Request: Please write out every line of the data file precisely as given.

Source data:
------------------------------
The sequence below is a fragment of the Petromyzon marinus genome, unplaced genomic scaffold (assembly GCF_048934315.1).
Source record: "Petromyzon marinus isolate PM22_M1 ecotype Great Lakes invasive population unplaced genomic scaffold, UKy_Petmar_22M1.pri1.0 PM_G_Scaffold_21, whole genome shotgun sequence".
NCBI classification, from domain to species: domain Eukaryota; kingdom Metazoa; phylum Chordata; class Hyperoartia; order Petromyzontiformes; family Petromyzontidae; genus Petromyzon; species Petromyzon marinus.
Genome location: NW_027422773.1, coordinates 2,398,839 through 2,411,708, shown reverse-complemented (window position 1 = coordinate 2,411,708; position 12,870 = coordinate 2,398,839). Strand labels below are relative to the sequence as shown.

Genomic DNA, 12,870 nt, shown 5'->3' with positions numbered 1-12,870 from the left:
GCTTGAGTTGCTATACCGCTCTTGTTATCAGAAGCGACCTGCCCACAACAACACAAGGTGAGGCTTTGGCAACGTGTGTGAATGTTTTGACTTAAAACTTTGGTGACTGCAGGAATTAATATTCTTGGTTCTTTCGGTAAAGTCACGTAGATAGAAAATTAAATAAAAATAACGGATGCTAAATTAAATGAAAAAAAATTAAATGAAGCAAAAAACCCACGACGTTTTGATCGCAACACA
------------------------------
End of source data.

The sequence below is a fragment of the Petromyzon marinus genome, unplaced genomic scaffold (assembly GCF_048934315.1).
Source record: "Petromyzon marinus isolate PM22_M1 ecotype Great Lakes invasive population unplaced genomic scaffold, UKy_Petmar_22M1.pri1.0 PM_G_Scaffold_21, whole genome shotgun sequence".
NCBI classification, from domain to species: domain Eukaryota; kingdom Metazoa; phylum Chordata; class Hyperoartia; order Petromyzontiformes; family Petromyzontidae; genus Petromyzon; species Petromyzon marinus.
Genome location: NW_027422773.1, coordinates 2,398,839 through 2,411,708, shown reverse-complemented (window position 1 = coordinate 2,411,708; position 12,870 = coordinate 2,398,839). Strand labels below are relative to the sequence as shown.

Genomic DNA, 12,870 nt, shown 5'->3' with positions numbered 1-12,870 from the left:
GCTTGAGTTGCTATACCGCTCTTGTTATCAGAAGCGACCTGCCCACAACAACACAAGGTGAGGCTTTGGCAACGTGTGTGAATGTTTTGACTTAAAACTTTGGTGACTGCAGGAATTAATATTCTTGGTTCTTTCGGTAAAGTCACGTAGATAGAAAATTAAATAAAAATAACGGATGCTAAATTAAATGAAAAAAAATTAAATGAAGCAAAAAACCCACGACGTTTTGATCGCAACACA